The Utah reference article from the English Wikipedia on 24-Jul-2004
(provided by Fixed Reference: snapshots of Wikipedia from wikipedia.org)

Utah

Spread the word about a children's charity with social media
Utah
Image:us-ut.png Image:Utahstateseal.jpg
(In Detail) (Full size)
State nickname: Beehive State
Image:Map_of_USA_highlighting_Utah.png
Other U.S. States
Capital Salt Lake City
Largest City Salt Lake City
Governor Olene Walker
Area
 - Total
 - Land
 - Water
 - % water
Ranked 13th
220,080 kmò
212,988 kmò
7,092 kmò
3.2%
Population
 - Total (2000)
 - Density
Ranked 34th
2,233,169
10/kmò
Admittance into Union
 - Order
 - Date

45th
January 4, 1896
Time zone Mountain: UTC-7/-6
Latitude
Longitude
37° to 42°N
109°W to 114°W
Width
Length
Elevation
  - Highest
  - Mean
  - Lowest
435 km
565 km
 
4,123 meters
1,920 meters
610 meters
ISO 3166-2:US-UT

Utah is a western state of the United States, in the Rocky Mountains region. The name Utah is from the Southern Ute language. The Paiute and Goshute nations also inhabit portions of the state. Residents are called Utahns.

Table of contents
1 History
2 Law and government
3 Geography
4 Parks and monuments
5 Transportation
6 Demographics
7 Important cities and towns
8 Colleges and universities
9 Professional sports teams
10 Miscellaneous information
11 External link

History

Native Americans have lived Utah for several thousand years. They left petroglyphs and pictographss which exist throughout the state.

Francisco Vásquez de Coronado may have crossed into what is now southern Utah in 1540, when he was seeking the legendary Cibola.

A group led by two priests--sometimes called the Dominguez-Escalante Expedition--left Santa Fe in 1776, hoping to find a route to the California coast. The expedition travelled as far north as Utah Lake and encountered the native residents.

Fur trappers--including Jim Bridger--explored some regions of Utah in the early 1800's. The city of Provo, Utah was named for one such man, Étienne Provost, who visited the area in 1825.

Mormon settlers first came to the Salt Lake Valley on July 24, 1847. At the time, Utah was still Mexican territory. As a consequence of the Mexican-American War, the land became the territory of the United States upon the signing of the Treaty of Guadalupe Hidalgo, February 2, 1848. The Treaty was ratified by the United States Senate on March 10.

Utah's bid for statehood was accepted January 4, 1896, after over forty years of initial request and struggles. The delay was largely due to disputes between the Mormon inhabitants--who had settled in the area in 1847 and were pushing for the establishment of the state of Deseret--and the US Government which was reluctant to admit a state the size of the proposed Deseret into the union, opposed the polygamous practices of the Mormons taught by the Church of Jesus Christ of Latter-day Saints, and observed that the region lacked the necessary 60,000 voters required for statehood. One of the conditions to granting Utah's statehood was that a ban on polygamy be written into the Utah Constitution. This was a condition required of other western states that were also admitted later into the Union.

Law and government

See List of Utah Governors

The capital and largest city is Salt Lake City.

Geography

See List of Utah counties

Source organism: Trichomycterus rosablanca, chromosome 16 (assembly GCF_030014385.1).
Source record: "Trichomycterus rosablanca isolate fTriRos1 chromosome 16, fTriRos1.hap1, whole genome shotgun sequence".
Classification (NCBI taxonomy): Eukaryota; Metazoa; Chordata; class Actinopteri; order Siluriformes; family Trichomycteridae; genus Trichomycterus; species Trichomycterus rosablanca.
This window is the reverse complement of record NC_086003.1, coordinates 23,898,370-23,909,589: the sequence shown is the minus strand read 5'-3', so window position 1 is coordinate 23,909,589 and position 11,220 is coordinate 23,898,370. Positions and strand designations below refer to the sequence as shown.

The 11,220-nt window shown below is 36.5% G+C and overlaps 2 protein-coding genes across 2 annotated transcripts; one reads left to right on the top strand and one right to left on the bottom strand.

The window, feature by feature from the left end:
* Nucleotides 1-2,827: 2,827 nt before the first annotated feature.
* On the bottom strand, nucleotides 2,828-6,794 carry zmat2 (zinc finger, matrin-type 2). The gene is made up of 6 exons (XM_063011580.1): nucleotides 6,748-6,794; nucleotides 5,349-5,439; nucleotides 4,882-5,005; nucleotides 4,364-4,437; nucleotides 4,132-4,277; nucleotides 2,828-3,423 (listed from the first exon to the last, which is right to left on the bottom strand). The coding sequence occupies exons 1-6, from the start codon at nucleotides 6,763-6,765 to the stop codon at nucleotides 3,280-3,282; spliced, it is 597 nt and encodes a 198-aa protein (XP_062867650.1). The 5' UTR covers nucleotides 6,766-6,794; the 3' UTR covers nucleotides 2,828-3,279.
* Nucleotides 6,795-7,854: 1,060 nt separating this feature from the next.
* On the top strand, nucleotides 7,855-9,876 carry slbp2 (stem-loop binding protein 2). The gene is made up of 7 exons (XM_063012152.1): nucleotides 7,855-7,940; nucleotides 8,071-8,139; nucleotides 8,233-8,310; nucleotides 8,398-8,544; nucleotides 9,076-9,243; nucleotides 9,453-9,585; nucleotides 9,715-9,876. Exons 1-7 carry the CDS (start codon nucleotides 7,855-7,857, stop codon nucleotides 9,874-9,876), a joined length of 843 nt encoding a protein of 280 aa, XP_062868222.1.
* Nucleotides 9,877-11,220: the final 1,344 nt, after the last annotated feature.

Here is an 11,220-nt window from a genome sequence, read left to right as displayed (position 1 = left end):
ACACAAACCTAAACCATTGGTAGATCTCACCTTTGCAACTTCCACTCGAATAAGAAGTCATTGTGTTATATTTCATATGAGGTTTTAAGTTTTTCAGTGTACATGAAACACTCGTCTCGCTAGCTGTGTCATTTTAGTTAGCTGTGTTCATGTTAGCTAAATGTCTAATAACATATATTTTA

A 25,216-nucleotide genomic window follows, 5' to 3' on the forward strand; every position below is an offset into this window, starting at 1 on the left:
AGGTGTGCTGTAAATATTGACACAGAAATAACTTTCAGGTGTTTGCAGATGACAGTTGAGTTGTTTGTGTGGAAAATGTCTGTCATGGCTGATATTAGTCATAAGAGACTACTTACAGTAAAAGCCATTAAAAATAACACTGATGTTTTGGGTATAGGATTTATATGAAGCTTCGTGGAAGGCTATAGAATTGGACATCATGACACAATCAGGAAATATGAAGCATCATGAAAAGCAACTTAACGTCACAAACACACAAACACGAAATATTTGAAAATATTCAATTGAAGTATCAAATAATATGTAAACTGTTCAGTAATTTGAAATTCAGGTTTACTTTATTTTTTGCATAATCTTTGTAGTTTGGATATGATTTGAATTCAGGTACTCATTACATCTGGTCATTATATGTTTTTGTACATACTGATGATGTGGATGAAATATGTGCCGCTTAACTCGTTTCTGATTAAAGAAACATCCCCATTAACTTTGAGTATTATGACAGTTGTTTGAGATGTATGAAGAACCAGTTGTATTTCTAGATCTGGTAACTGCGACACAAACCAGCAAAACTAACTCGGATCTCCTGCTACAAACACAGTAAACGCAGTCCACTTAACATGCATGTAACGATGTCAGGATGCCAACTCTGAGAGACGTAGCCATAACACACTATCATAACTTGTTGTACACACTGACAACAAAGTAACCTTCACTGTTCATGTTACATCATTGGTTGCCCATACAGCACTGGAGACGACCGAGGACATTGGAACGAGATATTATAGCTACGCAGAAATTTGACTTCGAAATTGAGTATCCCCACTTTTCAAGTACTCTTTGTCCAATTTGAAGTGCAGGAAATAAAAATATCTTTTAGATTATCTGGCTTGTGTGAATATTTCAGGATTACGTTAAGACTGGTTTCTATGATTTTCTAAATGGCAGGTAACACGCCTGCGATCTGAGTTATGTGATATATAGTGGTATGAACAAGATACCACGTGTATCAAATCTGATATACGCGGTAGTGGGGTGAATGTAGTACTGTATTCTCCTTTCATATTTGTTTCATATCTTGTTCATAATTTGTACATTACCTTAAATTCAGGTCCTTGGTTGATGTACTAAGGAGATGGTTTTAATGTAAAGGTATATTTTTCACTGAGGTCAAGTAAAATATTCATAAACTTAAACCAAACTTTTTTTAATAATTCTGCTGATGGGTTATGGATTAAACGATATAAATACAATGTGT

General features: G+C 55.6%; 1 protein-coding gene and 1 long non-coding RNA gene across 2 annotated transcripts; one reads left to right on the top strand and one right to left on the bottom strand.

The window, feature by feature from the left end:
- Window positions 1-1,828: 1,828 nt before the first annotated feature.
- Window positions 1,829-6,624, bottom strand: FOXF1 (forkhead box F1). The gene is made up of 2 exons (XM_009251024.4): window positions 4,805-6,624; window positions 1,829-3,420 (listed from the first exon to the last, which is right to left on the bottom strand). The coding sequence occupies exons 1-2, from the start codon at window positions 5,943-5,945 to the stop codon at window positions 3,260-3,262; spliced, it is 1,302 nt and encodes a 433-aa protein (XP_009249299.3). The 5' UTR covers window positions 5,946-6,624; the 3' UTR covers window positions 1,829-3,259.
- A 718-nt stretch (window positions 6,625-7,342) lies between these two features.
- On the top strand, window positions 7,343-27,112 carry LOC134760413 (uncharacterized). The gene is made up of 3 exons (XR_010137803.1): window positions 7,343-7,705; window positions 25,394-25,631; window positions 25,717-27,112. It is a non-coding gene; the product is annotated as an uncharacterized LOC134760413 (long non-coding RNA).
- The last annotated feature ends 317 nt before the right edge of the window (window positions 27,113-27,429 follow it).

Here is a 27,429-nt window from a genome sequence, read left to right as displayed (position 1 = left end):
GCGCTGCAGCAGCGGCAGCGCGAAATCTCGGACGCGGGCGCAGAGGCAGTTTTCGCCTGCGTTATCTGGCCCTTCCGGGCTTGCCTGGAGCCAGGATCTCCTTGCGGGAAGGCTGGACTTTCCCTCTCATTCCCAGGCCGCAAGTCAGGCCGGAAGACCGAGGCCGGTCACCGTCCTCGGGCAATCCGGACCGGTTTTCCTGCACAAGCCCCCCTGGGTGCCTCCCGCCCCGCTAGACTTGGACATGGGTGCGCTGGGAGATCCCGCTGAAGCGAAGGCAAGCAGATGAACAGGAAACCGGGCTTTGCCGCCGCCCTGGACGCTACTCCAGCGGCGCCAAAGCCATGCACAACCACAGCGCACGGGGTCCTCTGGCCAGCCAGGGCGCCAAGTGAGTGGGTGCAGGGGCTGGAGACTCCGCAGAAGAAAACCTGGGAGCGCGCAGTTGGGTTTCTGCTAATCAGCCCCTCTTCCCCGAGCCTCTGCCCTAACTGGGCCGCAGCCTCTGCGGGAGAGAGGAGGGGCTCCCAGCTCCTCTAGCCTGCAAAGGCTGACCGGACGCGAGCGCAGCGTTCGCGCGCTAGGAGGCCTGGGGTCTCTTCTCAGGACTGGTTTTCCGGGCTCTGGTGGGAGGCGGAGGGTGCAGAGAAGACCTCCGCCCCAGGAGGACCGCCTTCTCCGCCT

Utah is one of the Four Corners states bordered by Idaho and Wyoming in the north, by Colorado in the east, by Arizona in the south, and by Nevada in the west.

One of Utah's defining characteristics is the variety of its terrain. The Wasatch Mountains run a center spine of the state, and the Uinta Mountain range in the north-east (the only east-west running mountain range in North America) includes the highest point in the state, Kings Peak at 13,528 feet. The Great Salt Lake lies to the immediate west of the Wasatch Mountains, beyond which the Bonneville Salt Flats stretch to Nevada. All land west of the Wasatch Mountains is within the Great Basin, while everything to the East drains into the Colorado River system.

Much of the scenic southern landscape is sandstone, more specifically Kayenta sandstone and Navajo sandstone, cut and shaped by the Colorado River or its tributaries.

Western Utah is mostly arid desert with a basin and range geology. Northeastern Utah (from the Wasatch Mountains eastward and from the Uintah Plateau northward) is largely mountainous with many wooded and alpine regions.

Parks and monuments

The desert plateaus of Southern Utah contains five national parks:

National Monuments in Utah include: In addition, Utah contains several notable state parks and monuments:

Transportation

Utah's major highways are
Interstate 15, which runs the length of Utah; Interstate 70, which enters the state from Colorado and terminates at I-15 in central Utah; Interstate 80, which crosses from West Wendover, Nevada on the west through Salt Lake City and eastward through Evanston, Wyoming; and Interstate 84, which runs southeast to northwest from I-80 to the Idaho border.

Demographics

The population of Utah as of 2000 is 2,233,169. Much of the population lives in cities and towns along the Wasatch Front, a metropolitan region that runs north-south with the Wasatch Mountains rising on the eastern side. Most of the rest of the state is rural or wilderness.

Important cities and towns

Aside from the capital Salt Lake City, other major cities outside of the Salt Lake City area are Orem-Provo, Ogden, Logan and St. George.

Colleges and universities

  • Brigham Young University
  • College of Eastern Utah
  • Dixie State College of Utah (formerly Dixie College)
  • LDS Business College
  • Snow College
  • Southern Utah University

Professional sports teams

Miscellaneous information

External link